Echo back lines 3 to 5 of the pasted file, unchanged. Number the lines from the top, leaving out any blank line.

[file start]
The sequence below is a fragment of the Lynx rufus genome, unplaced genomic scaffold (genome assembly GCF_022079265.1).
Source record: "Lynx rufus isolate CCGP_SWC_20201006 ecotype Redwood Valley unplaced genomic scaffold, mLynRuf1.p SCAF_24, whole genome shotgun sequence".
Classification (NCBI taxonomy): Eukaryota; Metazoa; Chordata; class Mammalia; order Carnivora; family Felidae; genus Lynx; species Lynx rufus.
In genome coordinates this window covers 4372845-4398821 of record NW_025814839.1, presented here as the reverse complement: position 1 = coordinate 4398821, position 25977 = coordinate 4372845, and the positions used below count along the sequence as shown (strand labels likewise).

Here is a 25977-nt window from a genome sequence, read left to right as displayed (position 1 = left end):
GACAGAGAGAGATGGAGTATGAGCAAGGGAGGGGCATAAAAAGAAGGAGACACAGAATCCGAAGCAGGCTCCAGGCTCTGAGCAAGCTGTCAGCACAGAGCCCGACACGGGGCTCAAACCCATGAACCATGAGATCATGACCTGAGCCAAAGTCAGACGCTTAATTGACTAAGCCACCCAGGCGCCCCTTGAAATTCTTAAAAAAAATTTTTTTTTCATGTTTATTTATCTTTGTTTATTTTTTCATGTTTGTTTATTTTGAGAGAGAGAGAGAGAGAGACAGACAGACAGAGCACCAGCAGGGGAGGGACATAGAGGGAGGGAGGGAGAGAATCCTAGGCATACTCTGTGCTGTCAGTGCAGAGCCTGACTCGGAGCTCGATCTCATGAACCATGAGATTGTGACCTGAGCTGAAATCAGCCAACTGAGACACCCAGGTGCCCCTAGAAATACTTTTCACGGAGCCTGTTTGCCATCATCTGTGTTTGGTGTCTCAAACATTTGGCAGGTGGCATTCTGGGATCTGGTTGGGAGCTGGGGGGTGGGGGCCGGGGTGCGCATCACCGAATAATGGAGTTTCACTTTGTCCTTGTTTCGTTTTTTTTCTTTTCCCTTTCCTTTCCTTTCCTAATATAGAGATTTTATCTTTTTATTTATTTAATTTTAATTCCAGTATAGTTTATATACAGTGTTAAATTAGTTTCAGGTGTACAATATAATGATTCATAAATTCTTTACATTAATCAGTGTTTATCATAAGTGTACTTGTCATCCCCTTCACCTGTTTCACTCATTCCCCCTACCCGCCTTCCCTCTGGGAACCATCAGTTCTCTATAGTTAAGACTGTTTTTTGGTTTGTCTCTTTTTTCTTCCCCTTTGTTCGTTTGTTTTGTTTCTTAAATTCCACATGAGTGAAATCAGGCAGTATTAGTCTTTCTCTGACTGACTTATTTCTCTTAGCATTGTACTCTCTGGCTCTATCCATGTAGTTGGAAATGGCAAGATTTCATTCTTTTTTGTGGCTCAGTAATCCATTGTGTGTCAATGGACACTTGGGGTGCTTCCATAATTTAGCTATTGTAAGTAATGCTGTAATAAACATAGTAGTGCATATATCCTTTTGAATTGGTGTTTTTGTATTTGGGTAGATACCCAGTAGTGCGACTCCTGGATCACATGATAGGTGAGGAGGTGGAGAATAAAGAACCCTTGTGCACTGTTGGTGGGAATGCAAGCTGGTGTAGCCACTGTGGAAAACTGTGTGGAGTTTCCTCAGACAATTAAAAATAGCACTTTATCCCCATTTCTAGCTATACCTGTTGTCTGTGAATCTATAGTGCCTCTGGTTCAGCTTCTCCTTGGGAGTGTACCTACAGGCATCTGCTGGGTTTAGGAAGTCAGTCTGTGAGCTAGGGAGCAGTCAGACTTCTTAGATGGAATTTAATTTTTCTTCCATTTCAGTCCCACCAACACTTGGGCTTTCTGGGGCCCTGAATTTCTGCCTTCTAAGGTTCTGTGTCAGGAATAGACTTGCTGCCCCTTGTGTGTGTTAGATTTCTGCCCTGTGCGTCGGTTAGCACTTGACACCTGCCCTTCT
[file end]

Classification (NCBI taxonomy): Eukaryota; Metazoa; Chordata; class Mammalia; order Carnivora; family Felidae; genus Lynx; species Lynx rufus.
In genome coordinates this window covers 4372845-4398821 of record NW_025814839.1, presented here as the reverse complement: position 1 = coordinate 4398821, position 25977 = coordinate 4372845, and the positions used below count along the sequence as shown (strand labels likewise).

Here is a 25977-nt window from a genome sequence, read left to right as displayed (position 1 = left end):